The little right-fighter sat with me on Wednesday, remaining calm and reasonable. The teacher says he is doing better and is not hitting or kicking as much as before. I will check on him again today and am hopeful of a good report.

Not only am I on jury duty stand-by, so is one of the first grade teachers, and on Wednesday she got called to come to the courthouse at 1 pm. She had to scramble to find places to put her 24 students as there were no substitutes available at that time of the day. Her class is the first one I read to so the other teachers arranged for me to have the children sit in the hallway of their first-grade wing to hear the story and then to break up into three groups to go into their classrooms. This group of teachers is wonderful for covering for each other.

I came home Wednesday and cooked a dinner to take to a lady from our church. She has had a couple of strokes and is now home from the hospital but not quite up to fixing meals. I roasted chicken, made pilaf, put together a fruit salad, and baked cherry turnovers for dessert. Terry and I delivered the meal and visited for awhile. She is doing remarkably well for someone in her condition. The doctors just keep ordering more tests as they can’t figure out what’s wrong. She takes it all in stride. I’m sure her positive attitude is helping her.

The weather has turned very cool. Very fall like for these few days. I’m enjoying the coolness because I know we will have a few more near 100-degree days before summer gives up and moves out.

When friends are gone

It’s been nine years since I took up residence at this URL. I don’t post every day, but I visit other bloggers on a daily basis. A few I actually drop in on every single day, others get a visit on a less regular basis. Sometimes it’s months before I get back to a blog, especially if the blogger doesn’t write on a consistent basis. Last night I checked in on one of those writers only to find that she had died on September 1, just weeks before her 50th birthday. Her husband has taken up the task of writing on her blog, to let her readers know what happened. Helly was such a vibrant, exuberant redhead. It’s as if a light has been turned off.

It made me so sad to read of her demise. Her ending was slow and agonizing. Doctors couldn’t seem to get the right diagnosis. Medicine failed her. Helly often wrote about her husband. She adored him. They did so many things together. They had such fun living life. As you can imagine, he is bereft. The life they built is but an empty shell now that she is gone. All the the things that mattered no longer do so. He writes that it is just “stuff” now.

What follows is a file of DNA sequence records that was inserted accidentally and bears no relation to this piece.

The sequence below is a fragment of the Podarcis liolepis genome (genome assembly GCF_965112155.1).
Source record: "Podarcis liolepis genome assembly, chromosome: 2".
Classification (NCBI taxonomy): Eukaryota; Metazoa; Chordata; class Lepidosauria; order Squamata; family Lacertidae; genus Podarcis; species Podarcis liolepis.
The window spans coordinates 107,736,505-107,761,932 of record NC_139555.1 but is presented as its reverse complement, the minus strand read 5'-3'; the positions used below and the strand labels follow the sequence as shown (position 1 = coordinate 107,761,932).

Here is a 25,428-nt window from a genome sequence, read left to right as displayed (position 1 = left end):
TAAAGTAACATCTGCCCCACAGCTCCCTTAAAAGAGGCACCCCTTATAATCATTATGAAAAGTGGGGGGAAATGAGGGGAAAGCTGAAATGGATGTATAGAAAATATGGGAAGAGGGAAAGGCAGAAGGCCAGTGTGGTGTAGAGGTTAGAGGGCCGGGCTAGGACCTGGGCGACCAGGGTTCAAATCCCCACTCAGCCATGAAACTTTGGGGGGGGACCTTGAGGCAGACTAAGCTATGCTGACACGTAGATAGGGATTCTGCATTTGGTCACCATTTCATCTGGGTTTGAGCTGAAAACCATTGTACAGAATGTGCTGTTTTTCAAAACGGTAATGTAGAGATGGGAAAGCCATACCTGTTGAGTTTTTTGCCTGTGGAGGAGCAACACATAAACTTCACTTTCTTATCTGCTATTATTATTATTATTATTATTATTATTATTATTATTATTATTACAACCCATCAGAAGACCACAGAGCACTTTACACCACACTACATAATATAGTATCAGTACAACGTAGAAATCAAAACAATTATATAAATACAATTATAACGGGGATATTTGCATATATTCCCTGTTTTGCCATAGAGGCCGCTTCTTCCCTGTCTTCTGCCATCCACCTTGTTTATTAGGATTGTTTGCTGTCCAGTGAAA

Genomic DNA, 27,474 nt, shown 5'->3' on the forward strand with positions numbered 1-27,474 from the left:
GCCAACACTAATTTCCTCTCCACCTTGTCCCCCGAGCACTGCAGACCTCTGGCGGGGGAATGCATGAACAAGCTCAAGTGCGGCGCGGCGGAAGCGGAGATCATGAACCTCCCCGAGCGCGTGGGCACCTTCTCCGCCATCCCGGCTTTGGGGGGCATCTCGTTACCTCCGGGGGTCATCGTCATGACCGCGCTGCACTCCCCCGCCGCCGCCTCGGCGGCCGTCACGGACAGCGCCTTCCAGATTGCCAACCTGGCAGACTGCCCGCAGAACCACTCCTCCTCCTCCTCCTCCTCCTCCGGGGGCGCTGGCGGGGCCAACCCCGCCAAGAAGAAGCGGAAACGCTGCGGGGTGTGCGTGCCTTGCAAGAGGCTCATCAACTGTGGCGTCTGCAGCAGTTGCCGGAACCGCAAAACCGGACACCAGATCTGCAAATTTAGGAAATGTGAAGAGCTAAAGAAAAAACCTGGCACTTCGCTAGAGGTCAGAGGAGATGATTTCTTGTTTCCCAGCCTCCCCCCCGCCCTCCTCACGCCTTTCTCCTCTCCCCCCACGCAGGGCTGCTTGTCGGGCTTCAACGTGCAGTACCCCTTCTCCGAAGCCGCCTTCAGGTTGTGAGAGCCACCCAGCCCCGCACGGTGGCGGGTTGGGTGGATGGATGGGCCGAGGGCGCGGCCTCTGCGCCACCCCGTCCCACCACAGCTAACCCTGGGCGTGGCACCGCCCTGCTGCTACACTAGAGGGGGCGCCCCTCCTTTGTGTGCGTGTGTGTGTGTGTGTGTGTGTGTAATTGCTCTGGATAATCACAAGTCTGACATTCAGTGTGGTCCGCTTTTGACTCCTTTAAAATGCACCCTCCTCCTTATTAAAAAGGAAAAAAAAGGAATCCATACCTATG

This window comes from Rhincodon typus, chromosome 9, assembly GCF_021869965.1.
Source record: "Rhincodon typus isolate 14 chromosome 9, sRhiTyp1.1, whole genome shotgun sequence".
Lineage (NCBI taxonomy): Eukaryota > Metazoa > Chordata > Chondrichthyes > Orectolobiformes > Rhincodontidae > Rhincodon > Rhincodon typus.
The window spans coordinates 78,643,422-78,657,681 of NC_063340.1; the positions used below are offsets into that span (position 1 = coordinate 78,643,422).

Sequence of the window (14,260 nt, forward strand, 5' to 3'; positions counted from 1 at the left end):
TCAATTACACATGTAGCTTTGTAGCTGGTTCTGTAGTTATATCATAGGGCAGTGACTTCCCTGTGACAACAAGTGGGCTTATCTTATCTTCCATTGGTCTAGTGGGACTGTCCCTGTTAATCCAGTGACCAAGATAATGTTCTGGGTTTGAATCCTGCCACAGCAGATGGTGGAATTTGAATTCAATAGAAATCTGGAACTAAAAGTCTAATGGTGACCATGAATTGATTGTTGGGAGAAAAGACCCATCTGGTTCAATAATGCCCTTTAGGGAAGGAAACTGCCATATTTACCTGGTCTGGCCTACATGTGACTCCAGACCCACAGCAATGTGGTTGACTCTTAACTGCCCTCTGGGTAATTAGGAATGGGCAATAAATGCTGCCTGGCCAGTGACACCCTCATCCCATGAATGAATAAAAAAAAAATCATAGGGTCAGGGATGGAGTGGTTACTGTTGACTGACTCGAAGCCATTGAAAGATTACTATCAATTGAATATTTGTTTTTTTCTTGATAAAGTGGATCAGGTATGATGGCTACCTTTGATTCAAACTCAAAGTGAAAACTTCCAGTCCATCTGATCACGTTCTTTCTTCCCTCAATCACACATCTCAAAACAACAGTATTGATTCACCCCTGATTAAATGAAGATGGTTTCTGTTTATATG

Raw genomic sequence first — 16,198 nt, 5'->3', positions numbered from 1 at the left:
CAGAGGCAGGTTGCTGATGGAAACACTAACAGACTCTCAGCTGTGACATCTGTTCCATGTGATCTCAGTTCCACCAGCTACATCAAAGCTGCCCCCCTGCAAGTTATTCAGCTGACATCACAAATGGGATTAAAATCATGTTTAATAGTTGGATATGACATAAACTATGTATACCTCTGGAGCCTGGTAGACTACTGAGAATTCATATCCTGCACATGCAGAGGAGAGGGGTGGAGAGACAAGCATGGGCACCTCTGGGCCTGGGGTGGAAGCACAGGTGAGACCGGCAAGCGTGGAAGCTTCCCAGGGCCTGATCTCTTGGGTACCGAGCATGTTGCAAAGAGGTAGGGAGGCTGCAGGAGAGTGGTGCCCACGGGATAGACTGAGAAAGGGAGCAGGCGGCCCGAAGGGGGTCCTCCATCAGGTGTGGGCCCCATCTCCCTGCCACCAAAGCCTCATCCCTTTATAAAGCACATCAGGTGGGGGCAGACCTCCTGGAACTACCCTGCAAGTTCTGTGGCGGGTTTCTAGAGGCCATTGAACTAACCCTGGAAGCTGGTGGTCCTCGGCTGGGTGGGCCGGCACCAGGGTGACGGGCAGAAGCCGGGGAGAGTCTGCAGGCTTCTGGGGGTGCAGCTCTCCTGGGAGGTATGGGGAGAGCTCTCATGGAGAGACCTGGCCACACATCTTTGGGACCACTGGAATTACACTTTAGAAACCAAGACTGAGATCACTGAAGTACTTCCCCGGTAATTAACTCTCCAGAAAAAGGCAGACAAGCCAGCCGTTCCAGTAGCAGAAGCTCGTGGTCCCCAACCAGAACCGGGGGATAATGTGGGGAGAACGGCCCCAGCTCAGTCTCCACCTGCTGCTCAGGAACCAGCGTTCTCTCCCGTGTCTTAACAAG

I never met the redheaded Helly from Atlanta in person, but I so enjoyed her writing, as I do so many of you, that I felt I knew her. You open your life’s door and let me come in for a moment. You share the good, the bad, and sometimes the ugly. Although we aren’t sitting at a table, across from one another, sharing a cup of coffee, you still allow my comments and thoughts to penetrate your world. I appreciate that aspect of the blogging community. You are indeed my friends and I wish you a happy, healthy life. Please keep writing. I’ll be by to see you.

Another day, another miscreant

On Thursday I got to the cafeteria just as one of the first grade teachers was bringing in a little boy who I have been trying to help. He has impulse control issues, and due to another flare-up, he was to sit in the cafeteria and miss recess.

I sat by him and asked what had happened. Somebody had taken his place in line. These little guys can be so territorial, and they will fight to the death to defend their territory. That’s what had happened this time. He had kicked the interloper.

“Is that the best way to solve the problem?” I asked.

Being pretty smart, he answered with what he knew I wanted to hear, “No.”

“What should you have done?”

“But he got in my place in line.”

“So? Just go the next place in line, or really shock him and go to the end of the line.”

“But it’s my place in line.”

“B, you are what I call a ‘right-fighter. You are right, it’s your place in line, but if he steps into it, and he won’t move when you ask him to, you cannot hit or kick him. We don’t settle our disputes that way.”

“But it’s my place in line.”

This is one battle I’m not going to win. So I stepped away and quit the discussion.